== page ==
CHICAGO (CBS) -- Chicago Public School principals and administrators failed to prevent sex abuse of students by teachers and the district did little or no background check on volunteers, coaches and thousands of vendors working in the school system.
Those are among the findings in a 100-page preliminary report released as part of an investigation into the abuse of students over the past decade in the Chicago school system.
An executive summary of the report said:
"CPS failed to recognize the extent of the problem. It is no surprise then that many of the employees we interviewed expressed shock about the reported extent of sexual misconduct against CPS students. While there were policies and procedures about sexual misconduct on the books, employees were not consistently trained on them, and there were no mechanisms to ensure that they were being uniformly implemented or to evaluate their effectiveness."
The report also cited high turnover rates among administrators contributed to the failure to take action.
In May, the Chicago Board of Education ordered a top-to-bottom review of all CPS practices, policies, and procedures for addressing and preventing instances of alleged sexual misconduct, harassment, or abuse.
A preliminary report, led by Maggie Hickey, former Assistant United States Attorney and Illinois Executive Inspector General, was issued on Friday.
Citing an investigative series by the Chicago Tribune, the report said CPS failed students in a variety of ways, including: ineffective background checks, victims being re-traumatized by repeated questioning by poorly trained CPS employees; and a failure to track child abuse by CPS employees and volunteers.
Since late 2011 the CPS Law Department investigated over 450 allegations of adult sexual misconduct against students and concluded that misconduct did indeed occur in nearly half of those cases, the report found.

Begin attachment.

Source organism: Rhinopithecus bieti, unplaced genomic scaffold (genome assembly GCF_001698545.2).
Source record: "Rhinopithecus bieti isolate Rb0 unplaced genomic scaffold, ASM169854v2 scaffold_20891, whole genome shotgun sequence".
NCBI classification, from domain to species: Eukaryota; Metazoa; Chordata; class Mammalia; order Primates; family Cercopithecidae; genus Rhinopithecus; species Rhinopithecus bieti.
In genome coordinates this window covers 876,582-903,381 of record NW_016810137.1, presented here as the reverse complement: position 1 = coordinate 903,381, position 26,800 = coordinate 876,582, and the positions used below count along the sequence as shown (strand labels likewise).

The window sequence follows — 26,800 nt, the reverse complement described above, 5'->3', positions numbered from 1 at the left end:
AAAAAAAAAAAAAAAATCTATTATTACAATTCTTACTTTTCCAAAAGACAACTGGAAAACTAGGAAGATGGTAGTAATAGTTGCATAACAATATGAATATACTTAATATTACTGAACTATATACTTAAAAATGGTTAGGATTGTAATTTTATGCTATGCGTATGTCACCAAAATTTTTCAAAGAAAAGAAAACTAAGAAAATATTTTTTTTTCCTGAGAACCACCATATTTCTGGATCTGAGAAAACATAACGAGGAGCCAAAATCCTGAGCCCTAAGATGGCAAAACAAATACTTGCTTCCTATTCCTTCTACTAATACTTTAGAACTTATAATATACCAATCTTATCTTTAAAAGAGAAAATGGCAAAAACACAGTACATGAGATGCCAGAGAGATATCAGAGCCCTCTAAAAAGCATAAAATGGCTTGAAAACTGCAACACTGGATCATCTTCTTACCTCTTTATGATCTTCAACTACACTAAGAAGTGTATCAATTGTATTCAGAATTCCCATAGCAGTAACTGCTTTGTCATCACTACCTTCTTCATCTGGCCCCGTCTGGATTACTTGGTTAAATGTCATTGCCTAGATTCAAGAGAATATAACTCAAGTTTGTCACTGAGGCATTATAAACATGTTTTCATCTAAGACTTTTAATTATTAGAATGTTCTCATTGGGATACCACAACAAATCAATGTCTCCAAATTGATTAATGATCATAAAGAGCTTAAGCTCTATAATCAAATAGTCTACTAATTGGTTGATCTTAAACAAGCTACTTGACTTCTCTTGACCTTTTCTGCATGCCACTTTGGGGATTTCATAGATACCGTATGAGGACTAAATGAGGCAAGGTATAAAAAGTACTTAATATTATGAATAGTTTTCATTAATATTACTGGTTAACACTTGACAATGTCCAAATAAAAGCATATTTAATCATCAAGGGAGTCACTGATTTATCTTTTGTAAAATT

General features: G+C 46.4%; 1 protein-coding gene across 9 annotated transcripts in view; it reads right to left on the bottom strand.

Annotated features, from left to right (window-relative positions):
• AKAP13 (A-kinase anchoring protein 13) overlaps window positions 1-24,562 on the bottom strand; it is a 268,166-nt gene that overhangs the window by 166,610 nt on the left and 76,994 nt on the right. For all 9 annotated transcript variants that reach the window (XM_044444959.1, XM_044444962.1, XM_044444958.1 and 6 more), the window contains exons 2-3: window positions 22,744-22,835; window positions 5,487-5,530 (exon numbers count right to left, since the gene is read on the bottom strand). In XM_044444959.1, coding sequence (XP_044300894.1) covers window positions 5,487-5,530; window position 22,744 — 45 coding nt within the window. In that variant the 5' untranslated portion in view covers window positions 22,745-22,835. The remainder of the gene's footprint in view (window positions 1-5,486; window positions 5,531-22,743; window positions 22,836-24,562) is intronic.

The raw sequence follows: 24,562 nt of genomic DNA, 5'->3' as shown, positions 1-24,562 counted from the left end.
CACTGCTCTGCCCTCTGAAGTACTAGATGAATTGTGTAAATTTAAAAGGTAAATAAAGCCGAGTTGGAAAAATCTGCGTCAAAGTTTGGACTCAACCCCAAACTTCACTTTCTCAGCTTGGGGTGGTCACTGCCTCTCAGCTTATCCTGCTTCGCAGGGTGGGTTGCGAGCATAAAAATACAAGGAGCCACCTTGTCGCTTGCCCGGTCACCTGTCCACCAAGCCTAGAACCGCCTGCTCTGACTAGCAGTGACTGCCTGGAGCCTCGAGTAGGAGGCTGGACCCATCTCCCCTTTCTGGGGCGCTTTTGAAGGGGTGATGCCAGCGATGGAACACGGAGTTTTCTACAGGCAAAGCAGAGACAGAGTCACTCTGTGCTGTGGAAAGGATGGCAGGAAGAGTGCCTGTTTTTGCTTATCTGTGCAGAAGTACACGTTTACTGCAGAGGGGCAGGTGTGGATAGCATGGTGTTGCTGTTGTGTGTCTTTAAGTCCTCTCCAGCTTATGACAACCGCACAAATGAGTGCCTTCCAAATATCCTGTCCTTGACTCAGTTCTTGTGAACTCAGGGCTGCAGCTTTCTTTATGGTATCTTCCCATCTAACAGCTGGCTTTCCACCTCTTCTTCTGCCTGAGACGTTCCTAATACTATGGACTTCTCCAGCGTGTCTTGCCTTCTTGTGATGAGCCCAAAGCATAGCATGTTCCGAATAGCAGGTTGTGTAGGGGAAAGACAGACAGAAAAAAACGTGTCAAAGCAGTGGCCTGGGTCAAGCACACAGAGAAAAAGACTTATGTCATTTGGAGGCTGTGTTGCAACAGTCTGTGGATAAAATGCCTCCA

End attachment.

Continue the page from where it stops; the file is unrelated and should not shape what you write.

"Of those cases, CPS terminated the employment of most of the adults—or, if the adult was a volunteer, removed the person. A minority of employees received lesser discipline, and an even fewer number of employees received no discipline.
We do not know if these were the right results in all cases. We do know, however, that many—if not most—CPS schools did not know or enforce all relevant policies and procedures, some predators went undetected or unpunished throughout this time, and some serious offenders were able to get jobs in other school districts."
Over the summer CPS committed to re-check backgrounds of all employees, vendors and volunteers by the fall. The district will also transfer abuse allegations involving adults to the Office of the Inspector General.
According to the report:
"CPS must teach its employees, vendors, and volunteers the rules, methods, and underlying justifications for preventing, identifying, and responding to sexual misconduct. And CPS must hold people accountable when they have been sufficiently supported yet still fail to know and follow these policies."
A copy of that report is being shared with parents, principals, teachers and school staff, CPS said in a news release.
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